And finally, a mere 6 hours late, we're on our way to South Carolina and when the flight attendant actually announced in all seriousness that 'you may have noticed the slight delay in our departure and we do apologize for any inconvenience' me and my new best friend (who turns out was seated next to me on the flight) had to laugh.

And it is now 11:30 PM (or 4:30 am depending which country you are in) and I didn't even mind (much) that I had to wait 45 minutes for my bag because daughter2 was standing next to me chattering a mile a minute and daughter1 was waiting with the car and I love these girls and there is no amount of aggravation or frustration or annoying airport announcements that their sweet faces cannot erase the moment their eyes meet mine and smiles break out all around. In that moment all is right with the world.

Wednesday, May 13, 2009

Brilliant! Remember you heard it here first...British Words from A to Zed (Week 6)

So….ARE YOU READY FOR SOME FOOTBALL??? I’m pretty sure you have to yell whenever you use that phrase. And let me go ahead and call it by its pet name here and rephrase that question…ARE YOU READY FOR SOME FOOTIE??? Not quite the same, is it? Footie sounds like a game you play with babies but here when we say footie we mean football and by football we mean soccer if you’re an American and, if you are and you refer to football as soccer you will not win any friends.

Daugher1 and a friend met two British boys one evening as they were riding into downtown Greenville on their university’s shuttle bus. These two boys are attending her university in South Carolina on a footie scholarship (‘cept I’m pretty sure in South Carolina they call it soccer). When daughter1’s friend realized these boys were British she told them that my daughter lived in England so a conversation followed. And when I asked Daughter 1 what they said she reported, ‘You know mom...the usual questions…where am I from and who do I support? And I said, ‘Did you make sure you looked at their clothing before you replied?’ Because when you live in the UK it is critical to know who you support. As in which UK football team do you follow because you must follow a football team if you live here. I’m pretty certain it’s a requirement for obtaining a resident visa. And my two girls can do a brilliant rendition of the Manchester United cheer but you don’t want to break into the Man U cheer if your audience is full of Arsenal fans…or Chelsea fans…or fans of anyone other than Man U. And just fyi, my girls never want to break out in the Man U cheer and will only do their totally brilliant version in the privacy of our home when my hubs and I beg and plead with them because they’re so cute when they sing.

And speaking of brilliant…that word comes a close second to gobsmacked in the listing of my all time favourite British words. I bet I hear the word brilliant at least seven or eight times a day. And it may be used to describe a football match, an economic summit, or a fine Cheddar. And often it’s ‘brill’ as opposed to brilliant. Actually as much as Americans love slang I’m really surprised they haven’t latched onto the word brilliant. I think I’m going to use it once I’m back in the US… I’ll let you know how it goes. If you start hearing it around America you’ll know where it started.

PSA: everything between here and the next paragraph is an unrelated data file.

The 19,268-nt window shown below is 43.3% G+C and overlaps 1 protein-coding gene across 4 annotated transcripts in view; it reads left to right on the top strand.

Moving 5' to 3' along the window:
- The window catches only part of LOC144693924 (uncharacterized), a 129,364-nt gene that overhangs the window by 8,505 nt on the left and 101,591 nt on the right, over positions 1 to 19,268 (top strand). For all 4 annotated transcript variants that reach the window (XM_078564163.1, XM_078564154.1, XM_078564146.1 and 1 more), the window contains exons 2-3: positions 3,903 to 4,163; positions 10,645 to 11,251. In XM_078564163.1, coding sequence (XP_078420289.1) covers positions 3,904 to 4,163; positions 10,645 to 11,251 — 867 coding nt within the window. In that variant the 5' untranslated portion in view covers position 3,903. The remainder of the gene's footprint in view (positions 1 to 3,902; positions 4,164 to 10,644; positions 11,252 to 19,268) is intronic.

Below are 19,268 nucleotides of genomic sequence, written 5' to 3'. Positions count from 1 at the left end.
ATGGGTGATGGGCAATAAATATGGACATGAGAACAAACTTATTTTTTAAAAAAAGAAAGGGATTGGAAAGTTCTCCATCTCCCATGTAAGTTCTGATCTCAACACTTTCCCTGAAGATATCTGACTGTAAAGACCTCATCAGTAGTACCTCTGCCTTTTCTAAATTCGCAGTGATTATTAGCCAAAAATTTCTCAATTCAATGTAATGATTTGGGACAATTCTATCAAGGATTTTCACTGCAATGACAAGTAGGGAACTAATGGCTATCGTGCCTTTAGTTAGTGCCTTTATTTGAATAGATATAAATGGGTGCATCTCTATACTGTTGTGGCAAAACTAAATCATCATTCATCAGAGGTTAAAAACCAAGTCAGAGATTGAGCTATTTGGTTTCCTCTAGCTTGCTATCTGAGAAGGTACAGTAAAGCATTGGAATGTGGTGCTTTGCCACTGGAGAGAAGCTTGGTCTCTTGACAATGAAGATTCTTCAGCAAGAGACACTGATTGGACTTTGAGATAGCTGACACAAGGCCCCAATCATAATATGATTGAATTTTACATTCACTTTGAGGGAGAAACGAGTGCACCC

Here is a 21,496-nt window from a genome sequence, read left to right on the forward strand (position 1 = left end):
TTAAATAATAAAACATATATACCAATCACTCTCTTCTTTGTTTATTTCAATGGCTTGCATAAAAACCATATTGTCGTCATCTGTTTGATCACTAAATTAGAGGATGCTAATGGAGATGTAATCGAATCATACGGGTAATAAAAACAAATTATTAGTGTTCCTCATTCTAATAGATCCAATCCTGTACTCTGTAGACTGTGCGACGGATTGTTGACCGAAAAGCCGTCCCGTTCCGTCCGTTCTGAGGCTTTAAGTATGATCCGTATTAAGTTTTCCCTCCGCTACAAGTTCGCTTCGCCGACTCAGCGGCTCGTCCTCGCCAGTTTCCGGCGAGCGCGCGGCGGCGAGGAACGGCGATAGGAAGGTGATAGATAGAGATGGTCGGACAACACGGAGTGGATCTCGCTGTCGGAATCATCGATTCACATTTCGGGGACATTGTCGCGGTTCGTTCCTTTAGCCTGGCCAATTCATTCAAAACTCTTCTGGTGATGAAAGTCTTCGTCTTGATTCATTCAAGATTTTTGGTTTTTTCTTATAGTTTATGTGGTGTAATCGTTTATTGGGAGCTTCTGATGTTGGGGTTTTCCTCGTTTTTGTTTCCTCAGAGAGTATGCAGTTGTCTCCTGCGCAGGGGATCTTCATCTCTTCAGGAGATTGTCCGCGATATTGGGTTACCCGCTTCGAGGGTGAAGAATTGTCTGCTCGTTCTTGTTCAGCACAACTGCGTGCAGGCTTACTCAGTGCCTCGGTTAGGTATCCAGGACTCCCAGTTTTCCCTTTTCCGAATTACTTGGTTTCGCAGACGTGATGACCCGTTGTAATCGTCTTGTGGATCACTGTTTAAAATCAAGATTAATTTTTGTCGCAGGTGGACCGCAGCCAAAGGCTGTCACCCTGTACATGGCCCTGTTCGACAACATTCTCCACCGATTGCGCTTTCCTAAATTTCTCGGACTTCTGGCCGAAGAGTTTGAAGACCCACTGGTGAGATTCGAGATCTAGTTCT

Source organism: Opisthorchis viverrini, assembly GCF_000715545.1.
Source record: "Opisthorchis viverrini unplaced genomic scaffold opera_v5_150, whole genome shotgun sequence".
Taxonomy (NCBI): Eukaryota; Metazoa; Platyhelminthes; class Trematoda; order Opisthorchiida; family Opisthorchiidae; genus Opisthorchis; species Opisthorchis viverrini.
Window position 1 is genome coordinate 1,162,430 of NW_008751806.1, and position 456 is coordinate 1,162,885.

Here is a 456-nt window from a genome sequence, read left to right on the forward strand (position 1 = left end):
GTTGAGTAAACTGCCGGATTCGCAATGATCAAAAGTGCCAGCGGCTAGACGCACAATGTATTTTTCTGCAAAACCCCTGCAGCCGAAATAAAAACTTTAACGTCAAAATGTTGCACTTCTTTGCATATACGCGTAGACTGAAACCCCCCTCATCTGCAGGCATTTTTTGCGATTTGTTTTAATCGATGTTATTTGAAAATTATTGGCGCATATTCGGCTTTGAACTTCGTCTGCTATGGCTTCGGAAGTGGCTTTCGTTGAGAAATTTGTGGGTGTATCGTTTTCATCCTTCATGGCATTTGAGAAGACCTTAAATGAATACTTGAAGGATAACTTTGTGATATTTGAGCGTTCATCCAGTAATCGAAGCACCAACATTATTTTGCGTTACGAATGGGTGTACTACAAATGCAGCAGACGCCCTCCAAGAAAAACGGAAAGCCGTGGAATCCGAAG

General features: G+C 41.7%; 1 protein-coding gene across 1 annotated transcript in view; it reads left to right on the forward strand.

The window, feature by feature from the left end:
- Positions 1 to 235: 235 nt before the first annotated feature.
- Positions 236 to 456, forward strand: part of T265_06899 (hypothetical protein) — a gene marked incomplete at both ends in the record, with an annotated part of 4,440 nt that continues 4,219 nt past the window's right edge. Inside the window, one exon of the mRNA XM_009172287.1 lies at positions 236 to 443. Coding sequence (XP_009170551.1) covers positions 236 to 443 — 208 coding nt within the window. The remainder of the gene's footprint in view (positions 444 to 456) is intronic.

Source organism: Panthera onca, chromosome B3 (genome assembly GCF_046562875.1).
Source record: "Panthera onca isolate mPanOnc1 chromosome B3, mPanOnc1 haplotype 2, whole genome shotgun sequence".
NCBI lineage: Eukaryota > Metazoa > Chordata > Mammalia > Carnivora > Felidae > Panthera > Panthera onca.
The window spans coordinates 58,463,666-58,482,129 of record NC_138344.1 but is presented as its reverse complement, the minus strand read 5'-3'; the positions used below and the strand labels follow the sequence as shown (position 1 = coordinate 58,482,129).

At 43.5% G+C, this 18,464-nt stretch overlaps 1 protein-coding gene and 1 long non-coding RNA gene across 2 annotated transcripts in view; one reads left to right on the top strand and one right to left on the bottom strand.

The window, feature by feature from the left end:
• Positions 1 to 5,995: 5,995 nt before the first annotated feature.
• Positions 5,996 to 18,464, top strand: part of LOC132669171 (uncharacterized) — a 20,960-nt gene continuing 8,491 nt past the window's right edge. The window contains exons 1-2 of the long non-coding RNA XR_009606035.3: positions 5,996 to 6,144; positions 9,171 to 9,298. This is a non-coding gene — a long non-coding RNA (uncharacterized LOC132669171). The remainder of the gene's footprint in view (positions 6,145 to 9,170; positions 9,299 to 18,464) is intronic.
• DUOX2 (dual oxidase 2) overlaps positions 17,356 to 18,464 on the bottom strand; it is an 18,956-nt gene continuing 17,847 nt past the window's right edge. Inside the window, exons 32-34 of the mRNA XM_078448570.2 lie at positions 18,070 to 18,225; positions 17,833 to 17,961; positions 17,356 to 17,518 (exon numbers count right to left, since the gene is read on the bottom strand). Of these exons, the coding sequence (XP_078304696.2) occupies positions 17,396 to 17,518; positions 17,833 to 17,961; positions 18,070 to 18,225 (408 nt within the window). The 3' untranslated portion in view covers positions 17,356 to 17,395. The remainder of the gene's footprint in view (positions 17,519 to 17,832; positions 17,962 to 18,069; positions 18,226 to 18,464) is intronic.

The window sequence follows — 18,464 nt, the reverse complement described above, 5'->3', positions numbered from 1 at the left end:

Rugby is also huge here and I’ll go ahead and admit that I find it a lot more fun to watch than football (that’s soccer people!) I like to call it rugger because that’s the informal word for rugby here and I’m all about keeping the blog friendly-like.

Then there’s the sport known as Cricket which is officially England’s national game. If you’re going to a match you must go with someone who understands the bazillion intricacies of this sport because I gotta say the game is a bit confusing. It’s not anything like baseball with the exception of the fact that there are bats and balls and great uniforms. Sometimes a Cricket match can last more than one day. Huh??

One last thought about sports…my girls attended an International School and our sports teams were part of an International league. This means they competed against other International Schools in places like Munich, Brussels, Paris, Franfurt, and even Cairo. Daughter2 was on the swim team and twice went to meets held in Egypt…if you tell kids the championship meet will be held in Cairo suddenly lots of kids are trying out for the swim team!

Daughter2 is funny. We couldn’t wait for her to ring us to tell about all she was seeing on her visit. (Did you notice I said ring and not phone? It’s always ring here…as in ‘I’ll ring you later.’) Anyway, when she finally did ring she was very excited. We asked if she had seen the pyramids and her reply was, ‘Yeah, yeah, but guess what???!’ And we’re on pins and needles waiting to hear something fabulous and she says, ‘Guess what they have here….Cinnamon toast crunch cereal!!!’ What? You’re in Egypt and you’re most impressed by the fact that the family you are staying with is feeding you cinnamon toast crunch cereal??? It’s important to note here that we cannot get Cinnamon Toast crunch in the UK and that it is her favourite.